Did You Know Cats Need to be Vaccinated? Here’s 6 Reasons Why
Many people are aware that pets that go outside or that spend time at pet daycare need to be vaccinated, but there are just as many pet owners that think that their indoor-only cats don’t need vaccines. While there is much less risk of your pet being exposed to a variety of illnesses that can be vaccinated for if they just live at home with you, there are still reasons that you should vaccinate your pet.
Getting your cat vaccinated can protect them from the things that you never planned on happening. There are also some kinds of illnesses that are entirely preventable just with vaccines. Being able to spare your pet from getting these illnesses is key since your vaccine protocol could save your pet’s life.
1. You Can Bring Illnesses Home with You
If you head to a friend’s house and they have a new kitten, it might be carrying some of the common illnesses that cats can be vaccinated for. You might think the kitten is healthy while you are playing with them, but really, they could be carrying an illness that you can communicate to your cat when you get home. Exposing your pets to illness is easier than you might think, even if they don’t go outside or head to the groomer or to be boarded.
Many owners are surprised at just how easy it is to communicate an illness to your pet just by engaging with other animals out in the world that you see at friends’ houses or stores.
2. Vaccines Can Protect Against Death
There are many cat ailments that are deadly that you can vaccinate for. Being sure that your pet will never get sick with any of these common deadly diseases can offer a lot of peace of mind. Many pet owners are willing to vaccinate just to be sure that their pet never gets any of these conditions during their lifetime. Even if the chances of your pet getting exposed to these illnesses is small, you should not allow your pet to suffer from them and potentially die when they are so easy to prevent.
3. You Can’t Predict When Your Pet Might be Exposed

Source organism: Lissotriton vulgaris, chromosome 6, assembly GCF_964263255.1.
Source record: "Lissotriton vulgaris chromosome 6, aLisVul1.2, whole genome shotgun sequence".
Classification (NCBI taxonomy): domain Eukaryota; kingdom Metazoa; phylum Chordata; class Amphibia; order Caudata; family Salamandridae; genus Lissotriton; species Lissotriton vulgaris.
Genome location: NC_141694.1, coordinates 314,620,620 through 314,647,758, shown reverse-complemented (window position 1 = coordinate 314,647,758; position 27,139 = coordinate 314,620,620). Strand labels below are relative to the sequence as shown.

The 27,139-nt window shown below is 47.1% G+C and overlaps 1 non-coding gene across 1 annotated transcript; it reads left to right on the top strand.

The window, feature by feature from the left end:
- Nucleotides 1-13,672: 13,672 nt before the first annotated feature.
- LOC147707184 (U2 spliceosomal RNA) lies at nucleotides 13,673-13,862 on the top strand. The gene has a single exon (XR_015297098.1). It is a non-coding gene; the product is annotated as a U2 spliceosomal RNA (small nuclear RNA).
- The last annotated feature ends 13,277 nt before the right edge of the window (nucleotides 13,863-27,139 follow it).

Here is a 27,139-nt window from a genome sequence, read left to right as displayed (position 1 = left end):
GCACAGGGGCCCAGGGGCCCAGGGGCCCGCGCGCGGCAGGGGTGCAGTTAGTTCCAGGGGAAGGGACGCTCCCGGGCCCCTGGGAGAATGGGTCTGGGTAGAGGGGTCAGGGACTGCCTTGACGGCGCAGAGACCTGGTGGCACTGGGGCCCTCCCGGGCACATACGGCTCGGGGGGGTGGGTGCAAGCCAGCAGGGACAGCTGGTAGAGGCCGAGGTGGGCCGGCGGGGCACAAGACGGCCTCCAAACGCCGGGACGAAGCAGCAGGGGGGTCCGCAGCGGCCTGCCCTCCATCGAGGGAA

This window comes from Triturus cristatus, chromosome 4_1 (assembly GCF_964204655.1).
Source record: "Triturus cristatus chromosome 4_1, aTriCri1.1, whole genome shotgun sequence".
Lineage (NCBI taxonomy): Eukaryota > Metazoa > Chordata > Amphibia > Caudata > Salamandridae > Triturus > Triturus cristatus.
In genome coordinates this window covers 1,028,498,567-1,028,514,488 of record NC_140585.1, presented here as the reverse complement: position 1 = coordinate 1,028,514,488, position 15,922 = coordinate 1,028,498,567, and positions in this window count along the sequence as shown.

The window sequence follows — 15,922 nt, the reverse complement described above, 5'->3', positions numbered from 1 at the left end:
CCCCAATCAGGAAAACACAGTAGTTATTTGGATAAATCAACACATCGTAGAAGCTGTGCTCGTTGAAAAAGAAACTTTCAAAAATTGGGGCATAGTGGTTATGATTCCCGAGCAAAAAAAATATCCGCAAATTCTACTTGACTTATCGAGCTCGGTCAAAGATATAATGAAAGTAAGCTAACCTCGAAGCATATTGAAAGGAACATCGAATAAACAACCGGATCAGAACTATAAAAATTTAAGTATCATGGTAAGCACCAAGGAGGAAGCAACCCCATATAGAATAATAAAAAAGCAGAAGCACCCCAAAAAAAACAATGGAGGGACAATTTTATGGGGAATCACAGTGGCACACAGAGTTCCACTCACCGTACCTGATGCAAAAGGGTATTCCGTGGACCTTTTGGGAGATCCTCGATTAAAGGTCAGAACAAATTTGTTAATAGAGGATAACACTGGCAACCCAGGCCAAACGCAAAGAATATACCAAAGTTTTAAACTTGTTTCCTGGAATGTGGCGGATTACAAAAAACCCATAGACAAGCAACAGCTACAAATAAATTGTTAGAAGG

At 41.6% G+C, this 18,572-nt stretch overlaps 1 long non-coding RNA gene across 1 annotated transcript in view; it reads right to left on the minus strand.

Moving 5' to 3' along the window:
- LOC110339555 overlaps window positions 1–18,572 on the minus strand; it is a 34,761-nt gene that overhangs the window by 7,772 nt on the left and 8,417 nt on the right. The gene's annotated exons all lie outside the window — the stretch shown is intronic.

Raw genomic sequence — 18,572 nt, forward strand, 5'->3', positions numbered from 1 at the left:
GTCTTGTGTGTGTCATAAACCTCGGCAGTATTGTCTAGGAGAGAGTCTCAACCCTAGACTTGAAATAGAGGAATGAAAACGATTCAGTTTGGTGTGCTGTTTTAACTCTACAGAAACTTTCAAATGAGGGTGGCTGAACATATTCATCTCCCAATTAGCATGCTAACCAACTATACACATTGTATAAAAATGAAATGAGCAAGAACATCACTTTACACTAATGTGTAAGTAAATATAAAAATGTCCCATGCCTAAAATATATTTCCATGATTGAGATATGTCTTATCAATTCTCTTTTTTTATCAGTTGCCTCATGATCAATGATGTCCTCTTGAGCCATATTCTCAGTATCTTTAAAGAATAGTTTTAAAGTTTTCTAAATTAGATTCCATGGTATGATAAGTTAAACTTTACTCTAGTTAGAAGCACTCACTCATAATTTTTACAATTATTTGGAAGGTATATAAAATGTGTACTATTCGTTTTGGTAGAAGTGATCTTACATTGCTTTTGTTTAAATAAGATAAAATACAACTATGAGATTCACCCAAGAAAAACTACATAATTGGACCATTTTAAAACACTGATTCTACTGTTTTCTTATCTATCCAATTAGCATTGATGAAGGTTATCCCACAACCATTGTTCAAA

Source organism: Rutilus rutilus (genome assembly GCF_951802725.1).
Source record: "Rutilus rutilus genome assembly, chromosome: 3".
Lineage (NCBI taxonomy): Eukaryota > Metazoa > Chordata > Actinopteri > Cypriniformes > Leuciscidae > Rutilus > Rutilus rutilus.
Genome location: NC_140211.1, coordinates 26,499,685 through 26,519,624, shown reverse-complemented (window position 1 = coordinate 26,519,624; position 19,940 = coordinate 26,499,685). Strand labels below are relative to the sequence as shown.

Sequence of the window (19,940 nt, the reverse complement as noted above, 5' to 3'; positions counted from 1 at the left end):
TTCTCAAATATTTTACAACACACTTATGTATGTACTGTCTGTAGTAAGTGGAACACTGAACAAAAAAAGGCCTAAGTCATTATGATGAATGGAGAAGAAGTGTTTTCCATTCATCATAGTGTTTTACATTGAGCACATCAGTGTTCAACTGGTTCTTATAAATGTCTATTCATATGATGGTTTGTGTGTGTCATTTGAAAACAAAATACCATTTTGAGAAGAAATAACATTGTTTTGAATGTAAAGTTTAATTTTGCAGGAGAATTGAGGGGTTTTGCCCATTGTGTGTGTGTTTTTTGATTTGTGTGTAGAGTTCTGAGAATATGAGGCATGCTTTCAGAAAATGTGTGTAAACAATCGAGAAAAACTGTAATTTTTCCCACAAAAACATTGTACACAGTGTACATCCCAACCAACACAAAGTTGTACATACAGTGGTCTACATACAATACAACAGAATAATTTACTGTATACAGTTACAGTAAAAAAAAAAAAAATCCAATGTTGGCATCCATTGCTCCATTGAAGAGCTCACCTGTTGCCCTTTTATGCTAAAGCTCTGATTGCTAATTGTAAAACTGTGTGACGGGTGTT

While it is easy to say that you would never let your pet get outside or run away, these things happen when you least expect them to. You might also find that your pet has to go to the veterinarian for emergency care and they are exposed to a severe illness by another pet that is in treatment. If your cat has not been vaccinated, they are much more likely to get sick with a wide array of common ailments that might bring pets in to see the vet.
This exposure can be mitigated by the staff at the vet hospital, but it can’t be entirely prevented. Caring for your pet means thinking about the unique situations that could still lead to your pet getting sick through no fault of their own.
4. You Are Protecting Other Cats as Well
Vaccinations protect other pets around your cat from getting sick too. This is part of the function of widespread vaccination since not all vaccines 100% prevent the illness that your pet is being vaccinated for. When you choose to vaccinate your cat, you are choosing to protect other pets from getting sick too. Vaccinations need to be a community-wide effort, and everyone needs to play a role for them to be truly effective and offer their maximum benefit to pet owners.
5. Vaccines Are Not That Expensive
At the end of the day, the cost of a vet visit and the vaccines that your pet needs to get is small compared to expensive hospital treatment and care. Your pet will be much less likely to end up in the animal hospital long-term if you take the time to get them vaccinated for common, serious illnesses. You will also find that many vet hospitals are willing to offer specials for vaccines for first-time visits, or you could choose to take advantage of other vaccine programs.
6. Vaccines Can be Adjusted for Your Pet’s Needs
Many vets are willing to provide the vaccines that your pet needs most but will not recommend that your pet be given every single vaccine possible. There are animals that never get boarded and who never are exposed to other animals that might be eligible to get fewer vaccines than a pet that does all those things. Your pet’s unique health situation could impact their vaccine needs as well. You don’t have to worry that your vet will just give all the possible vaccines that your pet can be given without thinking about their unique health and well-being.
Vaccines Protect All Cats, Not Just Yours
When you choose to vaccinate your cat, you are protecting other animals and other pets as well as yours. You will be helping to create herd immunity, which can be very powerful and can prevent major outbreaks of some feline illnesses. The vaccine schedule can vary as your cat ages, and your pet does not need to have every single vaccine possible. Your vet can create a personalized and effective treatment plan for your pet’s vaccines that is right for their needs and for your budget.
Getting your cat vaccinated is key, even if they live 100% indoors and alone. You can never predict when your pet might get loose or run away from home. Being sure that they are current on their vaccines can help prevent long-term health issues or life-threatening illnesses that could have been avoided.
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Heart + Paw was founded in 2018 by Chief Veterinary Officer Dr. George Melillo, who currently serves the Mid-Atlantic area. Heart + Paw offers a combination of veterinary care, pet grooming, and dog daycare to help be a resource in your pet parenthood journey.
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